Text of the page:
Druding v. Care Alternatives
Care Alternatives provides hospice care to New Jersey patients, employing “interdisciplinary teams” of registered nurses, chaplains, social workers, home health aides, and therapists working alongside independent physicians who serve as hospice medical directors. Former Alternatives employees filed suit under the False Claims Act, 31 U.S.C. 3729–3733 alleging that Alternatives admitted patients who were ineligible for hospice care and directed its employees to improperly alter those patients’ Medicare certifications to reflect eligibility. They retained an expert, who opined in his report that, based on the records of the 47 patients he examined, the patients were inappropriately certified for hospice care 35 percent of the time. Alternatives’ expert testified that a reasonable physician would have found all of those patients hospice-eligible. The district court determined that a mere difference of opinion between experts regarding the accuracy of the prognosis was insufficient to create a triable dispute of fact as to the element of falsity and required that the plaintiffs provide evidence of an objective falsehood. Upon finding they had not adduced such evidence, the court granted Alternatives summary judgment. The Third Circuit vacated, rejecting the objective falsehood requirement for FCA falsity. The plaintiffs’ expert testimony created a genuine dispute of material fact as to falsity. View "Druding v. Care Alternatives" on Justia Law
Chang v. Children’s Advocacy Center of Delaware
Chang filed a qui tam action against the Center, asserting claims on behalf of the United States and the state under the False Claims Act (FCA). and the Delaware False Claims Act. Chang alleged that the Center had sought and received funding from the state and federal governments by misrepresenting material information. Both governments declined to intervene as plaintiffs. Chang filed an amended complaint and the Center answered. Nearly three years after Chang filed his original complaint, the U.S. and Delaware moved to dismiss the case, asserting that they had investigated Chang’s allegations and discovered them to be “factually incorrect and legally insufficient.” The court granted the motions without conducting an in-person hearing or issuing a supporting opinion. The Third Circuit affirmed. If the government chooses not to intervene, the relator may still “conduct the action” but the government may still “dismiss the action notwithstanding the objections of the person initiating the action if the person has been notified by the Government of the filing of the motion and the court has provided the person with an opportunity for a hearing on the motion,” 31 U.S.C. 3730(c)(2)(A). Chang never requested a hearing; the FCA does not guarantee an automatic in-person hearing to relators before their cases may be dismissed. View "Chang v. Children's Advocacy Center of Delaware" on Justia Law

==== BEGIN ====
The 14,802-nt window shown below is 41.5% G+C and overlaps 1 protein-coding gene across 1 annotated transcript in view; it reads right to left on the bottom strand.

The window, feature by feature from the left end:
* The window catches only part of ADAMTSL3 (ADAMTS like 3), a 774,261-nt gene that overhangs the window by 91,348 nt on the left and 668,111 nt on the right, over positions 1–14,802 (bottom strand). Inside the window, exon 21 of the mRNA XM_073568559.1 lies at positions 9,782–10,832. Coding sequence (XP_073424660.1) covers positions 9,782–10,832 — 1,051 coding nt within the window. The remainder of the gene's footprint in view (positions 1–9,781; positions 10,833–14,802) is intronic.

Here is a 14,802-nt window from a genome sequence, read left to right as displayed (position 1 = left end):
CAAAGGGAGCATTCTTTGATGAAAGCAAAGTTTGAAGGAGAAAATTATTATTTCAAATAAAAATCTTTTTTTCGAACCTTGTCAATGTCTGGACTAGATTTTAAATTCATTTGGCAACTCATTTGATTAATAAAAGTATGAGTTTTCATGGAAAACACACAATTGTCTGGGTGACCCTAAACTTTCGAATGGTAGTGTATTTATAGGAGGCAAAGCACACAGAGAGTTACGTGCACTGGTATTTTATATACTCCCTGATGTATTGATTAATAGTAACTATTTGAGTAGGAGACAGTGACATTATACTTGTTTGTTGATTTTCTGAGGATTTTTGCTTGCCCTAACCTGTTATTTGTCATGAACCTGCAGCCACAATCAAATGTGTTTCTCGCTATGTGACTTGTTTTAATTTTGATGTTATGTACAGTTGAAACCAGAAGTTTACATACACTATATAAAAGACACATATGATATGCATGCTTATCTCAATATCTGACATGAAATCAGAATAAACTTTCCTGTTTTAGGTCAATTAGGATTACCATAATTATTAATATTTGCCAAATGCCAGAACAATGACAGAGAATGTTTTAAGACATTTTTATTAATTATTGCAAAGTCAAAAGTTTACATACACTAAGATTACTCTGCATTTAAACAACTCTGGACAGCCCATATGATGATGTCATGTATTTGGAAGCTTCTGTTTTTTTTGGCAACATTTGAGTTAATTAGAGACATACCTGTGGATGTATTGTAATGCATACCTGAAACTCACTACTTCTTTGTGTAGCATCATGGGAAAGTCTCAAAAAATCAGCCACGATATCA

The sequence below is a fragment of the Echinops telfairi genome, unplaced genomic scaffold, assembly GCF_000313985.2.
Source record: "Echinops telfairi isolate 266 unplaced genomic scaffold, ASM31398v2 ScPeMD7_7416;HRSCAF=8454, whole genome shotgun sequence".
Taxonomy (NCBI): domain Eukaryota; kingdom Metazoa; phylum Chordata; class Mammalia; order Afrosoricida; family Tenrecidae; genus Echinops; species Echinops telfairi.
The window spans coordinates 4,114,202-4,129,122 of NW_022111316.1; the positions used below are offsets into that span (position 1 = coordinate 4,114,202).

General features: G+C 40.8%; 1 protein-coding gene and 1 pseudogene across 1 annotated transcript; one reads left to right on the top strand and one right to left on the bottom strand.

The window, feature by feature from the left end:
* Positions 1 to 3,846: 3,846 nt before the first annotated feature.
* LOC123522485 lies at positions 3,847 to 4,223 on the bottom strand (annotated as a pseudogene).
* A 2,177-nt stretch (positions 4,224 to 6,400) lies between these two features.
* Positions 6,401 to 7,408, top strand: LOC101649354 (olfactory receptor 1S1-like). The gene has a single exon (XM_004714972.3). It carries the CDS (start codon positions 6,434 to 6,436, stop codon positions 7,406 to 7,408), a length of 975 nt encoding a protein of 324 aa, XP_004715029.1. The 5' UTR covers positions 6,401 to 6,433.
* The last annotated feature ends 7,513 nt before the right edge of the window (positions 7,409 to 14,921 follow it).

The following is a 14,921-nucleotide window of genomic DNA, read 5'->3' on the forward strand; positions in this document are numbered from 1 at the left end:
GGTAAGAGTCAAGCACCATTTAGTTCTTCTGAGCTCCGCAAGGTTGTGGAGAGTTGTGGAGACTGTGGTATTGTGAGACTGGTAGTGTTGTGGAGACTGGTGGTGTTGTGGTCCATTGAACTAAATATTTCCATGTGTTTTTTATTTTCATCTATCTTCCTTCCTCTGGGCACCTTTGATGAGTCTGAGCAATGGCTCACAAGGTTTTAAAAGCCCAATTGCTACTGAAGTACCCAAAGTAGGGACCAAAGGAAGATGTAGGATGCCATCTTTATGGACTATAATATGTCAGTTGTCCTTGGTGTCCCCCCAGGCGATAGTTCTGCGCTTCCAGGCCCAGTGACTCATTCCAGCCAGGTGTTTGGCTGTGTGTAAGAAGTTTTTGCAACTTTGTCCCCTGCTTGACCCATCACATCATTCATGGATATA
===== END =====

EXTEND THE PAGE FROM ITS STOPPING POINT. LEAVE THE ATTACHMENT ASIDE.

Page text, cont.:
Azar v. Allina Health Services